The English Premier League will be celebrating 20 completed seasons once 2011-2012 is all wrapped up, so the men incharge decided it should be a good time to choose the greatest goal so far in the short history of England’s ‘new’ top footballing division.
Old, new and whatever’s in between – Four Englishmen in Wayne Rooney, David Beckham, Alan Shearer and Matthew Le Tissier (only player with two goals on this list) and five foreign players – Two from France (Cantona, Henry), one Dutch (Bergkamp), one Italian (Di Canio) and one from Ghana, Tony Yeboah.
Matthew Le Tissier
Le Tissier is the only player on this list with two goals, as he had this knack of only scoring pretty ones. And he scored a lot of them. Le Tissier spent his entire career with Southampton, scoring 162 goals in 443 matches, 102 of them under the flagship of the premiership, the first midfielder to score 100 goals in the Premier League. The first goal is Le Tissier scoring against Newcastle on October 24, 1993. The second one is against Blackburn, on December 1994.
Despite his success in league play for Southampton, Le Tissier only won 8 caps for the English national team.
Tony Yeboah never won anything with his teams, but he was quite the prolific goal scorer before injuries and age caught up with him. Only the second black player to appear in the Bundesliga, Yeboah made it to Leeds United in 1995, making an immediate impact with two stunning goals against Liverpool and Wimbledon. His Liverpool cracker made this list from all of Yeboah’s strikes, finishing with 23 goals in 47 Premier League matches. It was scored on August 21, 1995.
Still doing his free kicking thing for the Los Angeles Galaxy, that goal against Wimbledon was the moment David Beckham broke out, and the mania revolving his looks and skills began. Beckham went up to the United senior squad in 1992, but didn’t play a match until the 1994-1995 season. He won six Premier League title with the club before leaving to Real Madrid. He scored the goal on August 17, 1996.
There was always something special about Eric Cantona. You know there were better players than him, but no one was quite like the genius-madman, who played a huge part in Manchester United’s revival and return to the status of the biggest team in England. He scored 64 goals in 143 matches for the team, winning for league titles, leaving after turning 31, at the top. His nomination came from a goal against Sunderland on December 21, 1996. The arrogance after the goal makes it even better.
Paolo Di Canio
Di Canio has been through quite a few teams, much bigger than West Ham. He struck a chord with the fans, not just for his goal scoring and the next goal on the list, which was voted as the goal of the decade in the Premier League. He scored 48 goals 4.5 seasons for the Hammers, most memorably this one against Wimbledon on March 26, 2000.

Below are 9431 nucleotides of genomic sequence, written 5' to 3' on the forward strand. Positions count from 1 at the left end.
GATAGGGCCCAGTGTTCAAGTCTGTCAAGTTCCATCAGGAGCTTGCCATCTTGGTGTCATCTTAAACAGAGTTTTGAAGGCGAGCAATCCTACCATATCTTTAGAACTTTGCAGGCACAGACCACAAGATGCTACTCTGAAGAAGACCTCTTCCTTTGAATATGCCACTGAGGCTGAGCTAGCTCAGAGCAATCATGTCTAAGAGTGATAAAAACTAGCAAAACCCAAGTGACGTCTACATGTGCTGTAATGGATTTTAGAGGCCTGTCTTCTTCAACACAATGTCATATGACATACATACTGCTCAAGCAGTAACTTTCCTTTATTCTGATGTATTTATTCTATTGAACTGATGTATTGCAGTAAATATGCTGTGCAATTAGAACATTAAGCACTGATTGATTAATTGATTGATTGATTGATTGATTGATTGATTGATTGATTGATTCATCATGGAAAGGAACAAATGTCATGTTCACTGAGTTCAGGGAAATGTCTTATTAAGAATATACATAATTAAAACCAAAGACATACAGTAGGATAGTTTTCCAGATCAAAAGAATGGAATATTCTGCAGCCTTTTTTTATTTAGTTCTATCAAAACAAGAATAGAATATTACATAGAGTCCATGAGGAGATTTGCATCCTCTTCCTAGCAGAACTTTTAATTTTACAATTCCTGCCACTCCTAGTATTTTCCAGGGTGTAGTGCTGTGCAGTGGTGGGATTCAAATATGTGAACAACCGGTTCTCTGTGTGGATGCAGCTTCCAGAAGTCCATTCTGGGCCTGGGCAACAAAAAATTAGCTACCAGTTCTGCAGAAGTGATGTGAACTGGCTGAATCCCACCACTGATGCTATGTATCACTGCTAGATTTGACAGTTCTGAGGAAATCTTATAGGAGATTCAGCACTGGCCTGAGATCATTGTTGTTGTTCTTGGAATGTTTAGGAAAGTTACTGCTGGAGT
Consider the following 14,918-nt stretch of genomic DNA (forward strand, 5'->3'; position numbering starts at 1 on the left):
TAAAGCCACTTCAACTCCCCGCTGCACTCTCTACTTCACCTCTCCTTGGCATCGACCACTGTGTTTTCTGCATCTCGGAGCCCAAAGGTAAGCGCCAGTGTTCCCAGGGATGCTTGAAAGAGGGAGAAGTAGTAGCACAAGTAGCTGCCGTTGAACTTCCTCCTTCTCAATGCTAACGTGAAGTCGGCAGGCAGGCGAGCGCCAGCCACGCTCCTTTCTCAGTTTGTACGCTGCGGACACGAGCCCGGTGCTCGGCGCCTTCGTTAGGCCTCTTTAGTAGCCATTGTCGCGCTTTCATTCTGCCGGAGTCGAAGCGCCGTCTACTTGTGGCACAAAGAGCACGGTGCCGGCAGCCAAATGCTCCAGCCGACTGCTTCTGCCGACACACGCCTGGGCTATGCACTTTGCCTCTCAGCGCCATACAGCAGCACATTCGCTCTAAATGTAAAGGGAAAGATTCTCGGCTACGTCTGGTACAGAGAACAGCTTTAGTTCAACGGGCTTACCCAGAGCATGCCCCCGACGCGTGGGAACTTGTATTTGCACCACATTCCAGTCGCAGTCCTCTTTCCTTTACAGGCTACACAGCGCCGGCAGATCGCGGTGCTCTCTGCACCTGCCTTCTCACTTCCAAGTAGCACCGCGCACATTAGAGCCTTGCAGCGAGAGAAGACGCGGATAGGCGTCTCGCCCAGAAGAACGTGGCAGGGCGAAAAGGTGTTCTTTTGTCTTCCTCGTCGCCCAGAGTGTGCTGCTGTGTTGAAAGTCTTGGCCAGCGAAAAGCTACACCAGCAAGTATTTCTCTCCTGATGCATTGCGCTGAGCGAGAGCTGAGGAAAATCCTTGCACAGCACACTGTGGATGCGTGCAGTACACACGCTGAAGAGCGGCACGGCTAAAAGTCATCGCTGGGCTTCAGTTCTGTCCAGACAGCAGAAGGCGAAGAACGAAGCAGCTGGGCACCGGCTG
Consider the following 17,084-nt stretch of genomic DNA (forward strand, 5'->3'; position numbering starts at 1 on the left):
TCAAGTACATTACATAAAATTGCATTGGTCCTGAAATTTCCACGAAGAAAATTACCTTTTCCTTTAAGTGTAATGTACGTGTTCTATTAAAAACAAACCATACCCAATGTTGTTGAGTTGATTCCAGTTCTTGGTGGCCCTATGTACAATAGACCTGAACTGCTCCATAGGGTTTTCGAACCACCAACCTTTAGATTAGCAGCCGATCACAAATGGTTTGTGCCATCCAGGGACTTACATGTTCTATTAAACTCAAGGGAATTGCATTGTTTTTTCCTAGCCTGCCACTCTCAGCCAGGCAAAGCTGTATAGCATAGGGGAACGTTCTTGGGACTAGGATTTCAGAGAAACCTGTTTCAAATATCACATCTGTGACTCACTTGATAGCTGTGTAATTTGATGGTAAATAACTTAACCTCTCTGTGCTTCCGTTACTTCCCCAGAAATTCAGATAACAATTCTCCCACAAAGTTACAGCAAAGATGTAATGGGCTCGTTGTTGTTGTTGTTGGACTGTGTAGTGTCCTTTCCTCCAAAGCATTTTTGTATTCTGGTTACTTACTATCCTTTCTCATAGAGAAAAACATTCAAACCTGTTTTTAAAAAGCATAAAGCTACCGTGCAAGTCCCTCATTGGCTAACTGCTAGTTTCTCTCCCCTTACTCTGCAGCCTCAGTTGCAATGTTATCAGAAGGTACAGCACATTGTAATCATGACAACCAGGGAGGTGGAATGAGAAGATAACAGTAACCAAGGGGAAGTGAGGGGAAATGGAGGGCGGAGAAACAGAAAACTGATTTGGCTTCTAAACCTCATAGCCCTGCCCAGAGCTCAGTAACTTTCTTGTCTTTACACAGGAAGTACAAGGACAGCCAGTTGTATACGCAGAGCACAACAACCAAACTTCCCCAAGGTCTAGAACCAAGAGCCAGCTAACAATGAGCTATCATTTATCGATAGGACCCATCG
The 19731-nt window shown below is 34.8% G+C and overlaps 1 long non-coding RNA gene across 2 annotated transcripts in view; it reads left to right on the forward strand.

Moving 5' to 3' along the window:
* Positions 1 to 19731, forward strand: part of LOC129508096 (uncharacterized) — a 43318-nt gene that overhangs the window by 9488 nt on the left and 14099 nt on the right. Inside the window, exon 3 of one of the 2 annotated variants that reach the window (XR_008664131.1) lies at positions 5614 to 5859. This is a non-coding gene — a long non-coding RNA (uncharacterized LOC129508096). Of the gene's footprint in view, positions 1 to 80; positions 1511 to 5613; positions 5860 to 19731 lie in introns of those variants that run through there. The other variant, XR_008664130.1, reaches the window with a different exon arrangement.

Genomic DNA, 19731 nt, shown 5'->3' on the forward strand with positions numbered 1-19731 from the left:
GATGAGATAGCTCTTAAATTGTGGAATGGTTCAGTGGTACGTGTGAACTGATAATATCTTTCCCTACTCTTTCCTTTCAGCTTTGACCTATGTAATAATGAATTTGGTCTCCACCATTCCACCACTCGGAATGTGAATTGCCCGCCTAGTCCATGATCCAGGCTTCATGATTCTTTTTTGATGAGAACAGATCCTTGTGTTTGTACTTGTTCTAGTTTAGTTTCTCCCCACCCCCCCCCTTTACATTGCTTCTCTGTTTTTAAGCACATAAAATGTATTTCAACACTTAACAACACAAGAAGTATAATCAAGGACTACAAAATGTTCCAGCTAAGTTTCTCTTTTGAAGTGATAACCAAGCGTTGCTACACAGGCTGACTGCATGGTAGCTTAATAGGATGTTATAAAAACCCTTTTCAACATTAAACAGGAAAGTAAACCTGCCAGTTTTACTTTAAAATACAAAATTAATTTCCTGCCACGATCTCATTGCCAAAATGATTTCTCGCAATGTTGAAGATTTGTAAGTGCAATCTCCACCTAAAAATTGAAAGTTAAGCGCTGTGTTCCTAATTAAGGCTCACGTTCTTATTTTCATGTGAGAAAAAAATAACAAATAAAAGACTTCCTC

The best striker in the world during the previous decade, and Henry just might be the greatest player in the 20 year history of the Premier League. He won two league titles under Arsene Wenger at Arsenal, including the famous Invincibles’ season of 2003-2004. He scored 176 goals in 258 matches for the Gunners, including this classic against Manchester United on October 1, 2000.
Dennis Bergkamp arriving at Arsenal in 1995 signaled the change of ways for the Gunners. From George Graham and ‘Boring, Boring Arsenal’ to something more… continental. Bergkamp scored 87 goals in 315 league matches for Arsenal, winning three league titles under Arsene Wenger. His incredible goal against Newcastle on March 2, 2002, was another example of how Bergkamp just couldn’t score a goal that wasn’t great. No tap ins, what so ever.
Alan Shearer still sits safely on top of the Premier League’s scoring list, scoring 260 goals in 441 Premier League matches for Blackburn and Newcastle. He won the golden boot, the league’s top scorer award, three seasons in a row (1995-1997), scoring at least 20 goals a season seven times. He won one league title, with Blackburn, in 1995. His great goals aren’t brilliant-genius type ones. Shearer was never the gentle type. This one came against Everton on December 1, 2002.
Wayne Rooney might have a shot at Shearer’s record if he keeps his scoring pace at this rate, so far netting 141 times in 314 matches. He started his career famously with a great goal for Everton against Arsenal, making him the youngest scorer in the history of the EPL at the time. Like many others on this list, Rooney tends to mix his scoring with penalty kicks and brilliant ones as well, non more famous than his scissor kick against Manchester City on February 12, 2011.